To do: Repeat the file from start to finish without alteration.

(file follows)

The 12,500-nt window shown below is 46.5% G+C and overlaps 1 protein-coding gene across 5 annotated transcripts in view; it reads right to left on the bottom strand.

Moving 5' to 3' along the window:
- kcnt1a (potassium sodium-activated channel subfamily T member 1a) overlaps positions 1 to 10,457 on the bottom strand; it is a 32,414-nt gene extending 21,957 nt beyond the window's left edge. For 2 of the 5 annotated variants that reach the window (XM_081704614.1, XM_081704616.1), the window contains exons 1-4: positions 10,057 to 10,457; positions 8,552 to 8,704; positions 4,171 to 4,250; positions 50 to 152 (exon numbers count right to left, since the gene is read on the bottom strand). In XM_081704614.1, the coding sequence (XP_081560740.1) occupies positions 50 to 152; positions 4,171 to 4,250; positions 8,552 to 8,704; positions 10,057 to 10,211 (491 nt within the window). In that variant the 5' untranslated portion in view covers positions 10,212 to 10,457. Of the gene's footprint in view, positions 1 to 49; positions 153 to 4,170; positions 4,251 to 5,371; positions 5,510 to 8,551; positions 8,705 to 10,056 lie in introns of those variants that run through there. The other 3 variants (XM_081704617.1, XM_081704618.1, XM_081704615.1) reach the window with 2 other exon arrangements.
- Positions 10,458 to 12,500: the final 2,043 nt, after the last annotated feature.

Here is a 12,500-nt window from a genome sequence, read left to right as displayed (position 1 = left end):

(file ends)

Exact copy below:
The 12,500-nt window shown below is 46.5% G+C and overlaps 1 protein-coding gene across 5 annotated transcripts in view; it reads right to left on the bottom strand.

Moving 5' to 3' along the window:
- kcnt1a (potassium sodium-activated channel subfamily T member 1a) overlaps positions 1 to 10,457 on the bottom strand; it is a 32,414-nt gene extending 21,957 nt beyond the window's left edge. For 2 of the 5 annotated variants that reach the window (XM_081704614.1, XM_081704616.1), the window contains exons 1-4: positions 10,057 to 10,457; positions 8,552 to 8,704; positions 4,171 to 4,250; positions 50 to 152 (exon numbers count right to left, since the gene is read on the bottom strand). In XM_081704614.1, the coding sequence (XP_081560740.1) occupies positions 50 to 152; positions 4,171 to 4,250; positions 8,552 to 8,704; positions 10,057 to 10,211 (491 nt within the window). In that variant the 5' untranslated portion in view covers positions 10,212 to 10,457. Of the gene's footprint in view, positions 1 to 49; positions 153 to 4,170; positions 4,251 to 5,371; positions 5,510 to 8,551; positions 8,705 to 10,056 lie in introns of those variants that run through there. The other 3 variants (XM_081704617.1, XM_081704618.1, XM_081704615.1) reach the window with 2 other exon arrangements.
- Positions 10,458 to 12,500: the final 2,043 nt, after the last annotated feature.

Here is a 12,500-nt window from a genome sequence, read left to right as displayed (position 1 = left end):